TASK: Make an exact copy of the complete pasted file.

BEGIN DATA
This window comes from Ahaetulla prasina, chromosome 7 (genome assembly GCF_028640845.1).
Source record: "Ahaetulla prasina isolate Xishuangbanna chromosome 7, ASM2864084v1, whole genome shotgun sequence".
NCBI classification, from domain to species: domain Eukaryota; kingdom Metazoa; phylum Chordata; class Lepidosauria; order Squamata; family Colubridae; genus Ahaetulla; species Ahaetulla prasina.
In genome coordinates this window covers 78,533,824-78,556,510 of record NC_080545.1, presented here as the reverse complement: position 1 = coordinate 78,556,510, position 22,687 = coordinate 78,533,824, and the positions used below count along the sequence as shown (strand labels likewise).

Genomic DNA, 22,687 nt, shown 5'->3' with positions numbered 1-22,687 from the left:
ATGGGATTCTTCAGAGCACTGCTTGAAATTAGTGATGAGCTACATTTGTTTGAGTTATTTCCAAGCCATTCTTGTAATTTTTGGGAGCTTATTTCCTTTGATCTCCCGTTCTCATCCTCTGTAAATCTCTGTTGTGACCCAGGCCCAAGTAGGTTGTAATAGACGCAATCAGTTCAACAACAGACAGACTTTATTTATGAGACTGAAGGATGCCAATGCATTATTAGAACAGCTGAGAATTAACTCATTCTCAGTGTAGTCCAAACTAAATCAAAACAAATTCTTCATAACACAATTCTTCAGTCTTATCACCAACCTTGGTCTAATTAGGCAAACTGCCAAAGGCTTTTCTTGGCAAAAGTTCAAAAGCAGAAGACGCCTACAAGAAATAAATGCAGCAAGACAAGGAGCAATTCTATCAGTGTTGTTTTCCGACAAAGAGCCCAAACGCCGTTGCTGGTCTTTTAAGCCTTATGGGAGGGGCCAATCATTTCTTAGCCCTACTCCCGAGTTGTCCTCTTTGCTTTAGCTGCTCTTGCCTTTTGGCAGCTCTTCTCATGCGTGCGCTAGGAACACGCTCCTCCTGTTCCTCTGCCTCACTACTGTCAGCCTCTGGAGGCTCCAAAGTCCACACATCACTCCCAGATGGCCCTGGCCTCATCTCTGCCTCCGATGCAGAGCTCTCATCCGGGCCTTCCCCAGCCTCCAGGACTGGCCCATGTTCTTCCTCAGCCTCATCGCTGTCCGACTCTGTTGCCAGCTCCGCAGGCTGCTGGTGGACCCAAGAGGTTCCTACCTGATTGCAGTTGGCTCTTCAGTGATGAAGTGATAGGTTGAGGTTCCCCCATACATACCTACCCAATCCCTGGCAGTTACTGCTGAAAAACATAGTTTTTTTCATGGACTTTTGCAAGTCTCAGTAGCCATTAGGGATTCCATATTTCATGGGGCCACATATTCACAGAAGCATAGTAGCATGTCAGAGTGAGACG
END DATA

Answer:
This window comes from Ahaetulla prasina, chromosome 7 (genome assembly GCF_028640845.1).
Source record: "Ahaetulla prasina isolate Xishuangbanna chromosome 7, ASM2864084v1, whole genome shotgun sequence".
NCBI classification, from domain to species: domain Eukaryota; kingdom Metazoa; phylum Chordata; class Lepidosauria; order Squamata; family Colubridae; genus Ahaetulla; species Ahaetulla prasina.
In genome coordinates this window covers 78,533,824-78,556,510 of record NC_080545.1, presented here as the reverse complement: position 1 = coordinate 78,556,510, position 22,687 = coordinate 78,533,824, and the positions used below count along the sequence as shown (strand labels likewise).

Genomic DNA, 22,687 nt, shown 5'->3' with positions numbered 1-22,687 from the left:
ATGGGATTCTTCAGAGCACTGCTTGAAATTAGTGATGAGCTACATTTGTTTGAGTTATTTCCAAGCCATTCTTGTAATTTTTGGGAGCTTATTTCCTTTGATCTCCCGTTCTCATCCTCTGTAAATCTCTGTTGTGACCCAGGCCCAAGTAGGTTGTAATAGACGCAATCAGTTCAACAACAGACAGACTTTATTTATGAGACTGAAGGATGCCAATGCATTATTAGAACAGCTGAGAATTAACTCATTCTCAGTGTAGTCCAAACTAAATCAAAACAAATTCTTCATAACACAATTCTTCAGTCTTATCACCAACCTTGGTCTAATTAGGCAAACTGCCAAAGGCTTTTCTTGGCAAAAGTTCAAAAGCAGAAGACGCCTACAAGAAATAAATGCAGCAAGACAAGGAGCAATTCTATCAGTGTTGTTTTCCGACAAAGAGCCCAAACGCCGTTGCTGGTCTTTTAAGCCTTATGGGAGGGGCCAATCATTTCTTAGCCCTACTCCCGAGTTGTCCTCTTTGCTTTAGCTGCTCTTGCCTTTTGGCAGCTCTTCTCATGCGTGCGCTAGGAACACGCTCCTCCTGTTCCTCTGCCTCACTACTGTCAGCCTCTGGAGGCTCCAAAGTCCACACATCACTCCCAGATGGCCCTGGCCTCATCTCTGCCTCCGATGCAGAGCTCTCATCCGGGCCTTCCCCAGCCTCCAGGACTGGCCCATGTTCTTCCTCAGCCTCATCGCTGTCCGACTCTGTTGCCAGCTCCGCAGGCTGCTGGTGGACCCAAGAGGTTCCTACCTGATTGCAGTTGGCTCTTCAGTGATGAAGTGATAGGTTGAGGTTCCCCCATACATACCTACCCAATCCCTGGCAGTTACTGCTGAAAAACATAGTTTTTTTCATGGACTTTTGCAAGTCTCAGTAGCCATTAGGGATTCCATATTTCATGGGGCCACATATTCACAGAAGCATAGTAGCATGTCAGAGTGAGACG